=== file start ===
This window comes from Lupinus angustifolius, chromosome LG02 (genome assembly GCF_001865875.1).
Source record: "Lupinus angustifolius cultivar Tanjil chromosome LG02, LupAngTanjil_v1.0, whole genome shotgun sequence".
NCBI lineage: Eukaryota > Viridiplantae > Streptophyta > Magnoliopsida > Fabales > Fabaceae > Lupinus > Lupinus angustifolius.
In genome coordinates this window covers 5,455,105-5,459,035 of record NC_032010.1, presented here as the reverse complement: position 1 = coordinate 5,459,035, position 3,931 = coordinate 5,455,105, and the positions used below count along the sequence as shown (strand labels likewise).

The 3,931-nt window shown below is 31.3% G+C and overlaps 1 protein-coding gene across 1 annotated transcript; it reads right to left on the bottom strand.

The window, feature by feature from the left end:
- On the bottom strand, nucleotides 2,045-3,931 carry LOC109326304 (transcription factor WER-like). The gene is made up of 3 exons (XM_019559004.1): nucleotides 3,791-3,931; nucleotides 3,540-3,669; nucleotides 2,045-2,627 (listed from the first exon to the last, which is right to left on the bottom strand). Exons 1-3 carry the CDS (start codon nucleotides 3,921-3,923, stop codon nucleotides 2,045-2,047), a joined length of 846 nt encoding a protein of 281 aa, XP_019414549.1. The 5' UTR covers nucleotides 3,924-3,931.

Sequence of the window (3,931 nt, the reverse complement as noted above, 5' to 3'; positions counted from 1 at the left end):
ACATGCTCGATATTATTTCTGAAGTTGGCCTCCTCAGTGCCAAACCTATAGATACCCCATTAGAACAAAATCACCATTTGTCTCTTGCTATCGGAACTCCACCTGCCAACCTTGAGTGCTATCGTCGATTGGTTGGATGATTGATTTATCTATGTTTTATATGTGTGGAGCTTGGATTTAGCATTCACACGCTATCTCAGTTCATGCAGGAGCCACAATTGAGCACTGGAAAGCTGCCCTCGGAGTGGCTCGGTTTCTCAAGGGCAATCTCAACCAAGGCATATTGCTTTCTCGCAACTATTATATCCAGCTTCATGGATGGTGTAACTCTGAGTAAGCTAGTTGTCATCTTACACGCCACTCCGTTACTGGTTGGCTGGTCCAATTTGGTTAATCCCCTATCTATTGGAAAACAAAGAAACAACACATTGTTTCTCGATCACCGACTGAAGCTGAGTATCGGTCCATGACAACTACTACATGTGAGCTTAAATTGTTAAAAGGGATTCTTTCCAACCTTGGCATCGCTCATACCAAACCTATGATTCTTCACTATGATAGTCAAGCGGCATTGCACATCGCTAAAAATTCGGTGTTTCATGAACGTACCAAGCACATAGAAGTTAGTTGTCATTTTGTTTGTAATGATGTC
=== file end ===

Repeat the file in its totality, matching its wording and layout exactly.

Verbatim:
This window comes from Lupinus angustifolius, chromosome LG02 (genome assembly GCF_001865875.1).
Source record: "Lupinus angustifolius cultivar Tanjil chromosome LG02, LupAngTanjil_v1.0, whole genome shotgun sequence".
NCBI lineage: Eukaryota > Viridiplantae > Streptophyta > Magnoliopsida > Fabales > Fabaceae > Lupinus > Lupinus angustifolius.
In genome coordinates this window covers 5,455,105-5,459,035 of record NC_032010.1, presented here as the reverse complement: position 1 = coordinate 5,459,035, position 3,931 = coordinate 5,455,105, and the positions used below count along the sequence as shown (strand labels likewise).

The 3,931-nt window shown below is 31.3% G+C and overlaps 1 protein-coding gene across 1 annotated transcript; it reads right to left on the bottom strand.

The window, feature by feature from the left end:
- On the bottom strand, nucleotides 2,045-3,931 carry LOC109326304 (transcription factor WER-like). The gene is made up of 3 exons (XM_019559004.1): nucleotides 3,791-3,931; nucleotides 3,540-3,669; nucleotides 2,045-2,627 (listed from the first exon to the last, which is right to left on the bottom strand). Exons 1-3 carry the CDS (start codon nucleotides 3,921-3,923, stop codon nucleotides 2,045-2,047), a joined length of 846 nt encoding a protein of 281 aa, XP_019414549.1. The 5' UTR covers nucleotides 3,924-3,931.

Sequence of the window (3,931 nt, the reverse complement as noted above, 5' to 3'; positions counted from 1 at the left end):
ACATGCTCGATATTATTTCTGAAGTTGGCCTCCTCAGTGCCAAACCTATAGATACCCCATTAGAACAAAATCACCATTTGTCTCTTGCTATCGGAACTCCACCTGCCAACCTTGAGTGCTATCGTCGATTGGTTGGATGATTGATTTATCTATGTTTTATATGTGTGGAGCTTGGATTTAGCATTCACACGCTATCTCAGTTCATGCAGGAGCCACAATTGAGCACTGGAAAGCTGCCCTCGGAGTGGCTCGGTTTCTCAAGGGCAATCTCAACCAAGGCATATTGCTTTCTCGCAACTATTATATCCAGCTTCATGGATGGTGTAACTCTGAGTAAGCTAGTTGTCATCTTACACGCCACTCCGTTACTGGTTGGCTGGTCCAATTTGGTTAATCCCCTATCTATTGGAAAACAAAGAAACAACACATTGTTTCTCGATCACCGACTGAAGCTGAGTATCGGTCCATGACAACTACTACATGTGAGCTTAAATTGTTAAAAGGGATTCTTTCCAACCTTGGCATCGCTCATACCAAACCTATGATTCTTCACTATGATAGTCAAGCGGCATTGCACATCGCTAAAAATTCGGTGTTTCATGAACGTACCAAGCACATAGAAGTTAGTTGTCATTTTGTTTGTAATGATGTC